As if the stench and coughing caused by red tide algae is not enough, South Manasota Key property owners now are seeing dead fish drawn into Lemon Bay coves and marinas on the high tides.
"The fish started showing up Saturday," said Pam Orozco of the Chadwick Cove Marina and Resort. Hundreds of fish floated up in the marina cove with the incoming tides from Stump Pass.
"They keep coming," she added.
And the concentration of the toxic algae is thickening. This makes life -- and business -- unpleasant for Orozco and the five to six people who live on boats year-round at the 28-slip marina.
The concentrations of Karenia brevis -- the red tide alga -- are at low to medium levels, according to the latest samples collected and analyzed Tuesday by Mote Marine Laboratory and the Florida Fish and Wildlife Con
The highest concentrations -- more than 100,000 cells of algae per liter of sea water -- were discovered off Venice Beach Monday. Fish kills have been reported from Manasota Key north to Casey Key, FWC red tide biologist Jennifer Wolnycorrect spelling said Wednesday.
Red tide now is being detected off Pinellas County, between St. Petersburg and Clearwater. However, not enough samples have been collected to determine if it's the same bloom that's plaguing southern Sarasota and Charlotte counties, Wolny said.
Locally, Gulf waters saw a major bloom in January 2007, and a January 2005 red tide bloom that lasted 13 months. Researchers have been tracking the present outbreak since Sept. 14, but Wolny said, "It's really the beginning of this bloom, and it's hard to put it into historic perspective."
Ken Conner, a 14-year Don Pedro islander, has been tracking the red tide and subsequent dead fish washing up on the barrier island. He said Wednesday fish kept washing up and the air was foul.
Both Sarasota and Charlotte counties have been cleaning up dead fish from public beaches.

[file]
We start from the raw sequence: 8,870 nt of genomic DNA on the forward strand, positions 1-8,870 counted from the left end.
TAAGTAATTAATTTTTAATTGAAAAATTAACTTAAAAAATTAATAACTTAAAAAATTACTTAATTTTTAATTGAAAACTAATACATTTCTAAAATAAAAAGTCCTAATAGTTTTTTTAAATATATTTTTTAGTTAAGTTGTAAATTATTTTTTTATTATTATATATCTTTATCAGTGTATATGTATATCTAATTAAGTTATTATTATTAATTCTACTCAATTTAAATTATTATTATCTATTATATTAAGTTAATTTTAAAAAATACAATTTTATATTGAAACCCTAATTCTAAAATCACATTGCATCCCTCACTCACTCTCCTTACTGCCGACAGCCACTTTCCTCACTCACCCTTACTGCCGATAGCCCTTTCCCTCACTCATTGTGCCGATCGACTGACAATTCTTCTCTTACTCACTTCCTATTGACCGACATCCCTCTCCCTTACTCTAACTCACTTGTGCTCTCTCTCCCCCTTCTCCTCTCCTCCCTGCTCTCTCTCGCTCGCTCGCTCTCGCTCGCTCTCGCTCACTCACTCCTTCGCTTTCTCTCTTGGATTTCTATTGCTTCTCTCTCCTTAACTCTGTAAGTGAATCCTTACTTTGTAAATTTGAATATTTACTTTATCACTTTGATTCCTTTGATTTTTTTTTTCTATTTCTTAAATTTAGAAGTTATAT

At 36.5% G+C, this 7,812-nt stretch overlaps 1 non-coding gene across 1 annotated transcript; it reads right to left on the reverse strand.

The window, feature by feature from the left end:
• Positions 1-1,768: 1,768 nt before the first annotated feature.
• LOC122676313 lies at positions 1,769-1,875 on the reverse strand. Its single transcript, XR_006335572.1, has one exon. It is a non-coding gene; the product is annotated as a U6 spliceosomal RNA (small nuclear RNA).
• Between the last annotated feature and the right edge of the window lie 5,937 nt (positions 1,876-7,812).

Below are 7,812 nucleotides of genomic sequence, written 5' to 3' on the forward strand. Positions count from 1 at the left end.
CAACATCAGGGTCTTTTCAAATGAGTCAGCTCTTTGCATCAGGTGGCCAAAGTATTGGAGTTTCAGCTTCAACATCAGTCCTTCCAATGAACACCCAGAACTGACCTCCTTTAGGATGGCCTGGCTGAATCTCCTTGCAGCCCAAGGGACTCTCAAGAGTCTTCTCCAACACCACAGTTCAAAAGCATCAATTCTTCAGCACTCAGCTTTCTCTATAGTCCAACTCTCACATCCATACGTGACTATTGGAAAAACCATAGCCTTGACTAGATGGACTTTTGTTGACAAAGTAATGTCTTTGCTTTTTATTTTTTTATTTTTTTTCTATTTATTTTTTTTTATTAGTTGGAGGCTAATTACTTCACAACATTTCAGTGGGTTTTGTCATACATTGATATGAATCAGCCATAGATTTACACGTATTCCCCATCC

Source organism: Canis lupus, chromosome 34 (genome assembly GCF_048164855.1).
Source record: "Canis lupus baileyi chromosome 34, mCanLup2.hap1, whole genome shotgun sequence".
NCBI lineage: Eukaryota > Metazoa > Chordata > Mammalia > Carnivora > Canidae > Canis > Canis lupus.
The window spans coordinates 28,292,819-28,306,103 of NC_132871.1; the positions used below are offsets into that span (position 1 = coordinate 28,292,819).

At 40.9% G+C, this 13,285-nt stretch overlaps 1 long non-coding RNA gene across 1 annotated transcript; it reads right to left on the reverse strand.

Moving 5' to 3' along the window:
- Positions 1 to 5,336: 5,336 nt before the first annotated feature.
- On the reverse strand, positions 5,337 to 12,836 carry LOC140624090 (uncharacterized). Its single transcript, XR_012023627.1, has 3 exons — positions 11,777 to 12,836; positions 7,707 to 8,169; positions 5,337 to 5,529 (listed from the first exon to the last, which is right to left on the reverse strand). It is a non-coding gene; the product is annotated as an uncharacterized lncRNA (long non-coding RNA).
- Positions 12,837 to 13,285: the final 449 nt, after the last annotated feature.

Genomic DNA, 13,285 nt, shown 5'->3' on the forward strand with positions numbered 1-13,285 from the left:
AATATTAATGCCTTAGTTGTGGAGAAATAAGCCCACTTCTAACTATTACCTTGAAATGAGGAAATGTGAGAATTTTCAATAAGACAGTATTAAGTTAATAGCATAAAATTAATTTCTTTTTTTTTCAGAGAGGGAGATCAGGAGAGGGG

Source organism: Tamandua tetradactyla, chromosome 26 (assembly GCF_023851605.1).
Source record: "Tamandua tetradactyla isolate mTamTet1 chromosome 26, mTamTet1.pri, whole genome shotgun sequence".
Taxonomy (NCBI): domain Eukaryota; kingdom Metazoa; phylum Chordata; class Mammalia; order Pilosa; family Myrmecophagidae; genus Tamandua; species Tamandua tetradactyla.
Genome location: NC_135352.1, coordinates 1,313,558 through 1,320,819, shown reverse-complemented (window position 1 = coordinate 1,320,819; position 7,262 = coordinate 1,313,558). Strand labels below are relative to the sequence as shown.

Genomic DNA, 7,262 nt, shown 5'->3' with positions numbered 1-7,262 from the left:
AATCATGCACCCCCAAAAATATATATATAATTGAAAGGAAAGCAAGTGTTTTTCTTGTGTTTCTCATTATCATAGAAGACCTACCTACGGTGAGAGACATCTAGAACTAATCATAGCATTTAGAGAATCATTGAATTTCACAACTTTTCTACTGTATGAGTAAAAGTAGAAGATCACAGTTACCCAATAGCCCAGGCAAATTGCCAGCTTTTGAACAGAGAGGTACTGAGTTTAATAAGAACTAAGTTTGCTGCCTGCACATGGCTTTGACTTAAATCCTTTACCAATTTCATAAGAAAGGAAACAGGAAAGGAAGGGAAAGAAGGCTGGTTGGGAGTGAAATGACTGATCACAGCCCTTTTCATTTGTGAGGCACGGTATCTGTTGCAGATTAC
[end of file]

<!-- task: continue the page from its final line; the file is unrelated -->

Sarasota County spokesman Curt Preisser said Sarasota has removed more than 7 tons of fish from public beaches.
Cleaning the public beaches isn't helping Orozco or other waterfront property owners who see dead fish washing up in their backyards. Orozco and her neighbors have taken it upon themselves to clean up the dead fish -- and that's all she and others may expect.
"I called 911 and they scolded me," Orozco said. "I don't have a specific person who needs medical attention. We've tried to get ahold of the health department. You can't reach anyone."
Both Sarasota and Charlotte County officials say their counties' cleanups are restricted to public beaches.
"Our priority is Englewood Beach," Charlotte County Natural Resources Manager Andy Stevens said Tuesday. "We have no intention or direction to clean up waterways affected by the red tide."
Neither Preisser nor Stevens knew of any time when his respective county pulled dead fish from waterways in the wake of a red tide. Stevens said Charlotte County does not have the resources to do so.
However, officials say they do consider cleaning private-property beach fronts if the health department issues a serious health alert.
Tom Higginbotham, Sarasota County Health Department environmental health administrator, cautioned people with asthma or chronic respiratory impairments to avoid going to the beach. He urged them to stay indoors to avoid the irritations from red tide in the air. People with asthma or chronic respiratory impairments may experience heightened symptoms associated with red tide when winds are blowing onshore.
Red tide samples also are tested for enterococcus bacteria, which occur naturally. With the dead fish, high concentrations of the bacteria can erupt. Higginbotham said high concentrations can cause illness if people come into contact with the bacteria.
The bacteria levels hadn't reached that threshold for an alert, he said.
Most of the fish floating up in Englewood have been relatively small. But Zoe Bass -- who oversees Coastal Wildlife Club sea turtle patrols -- photographed a goliath grouper Tuesday that washed up on Manasota Key. It was longer than the 3-foot stakes used to mark sea turtle nests.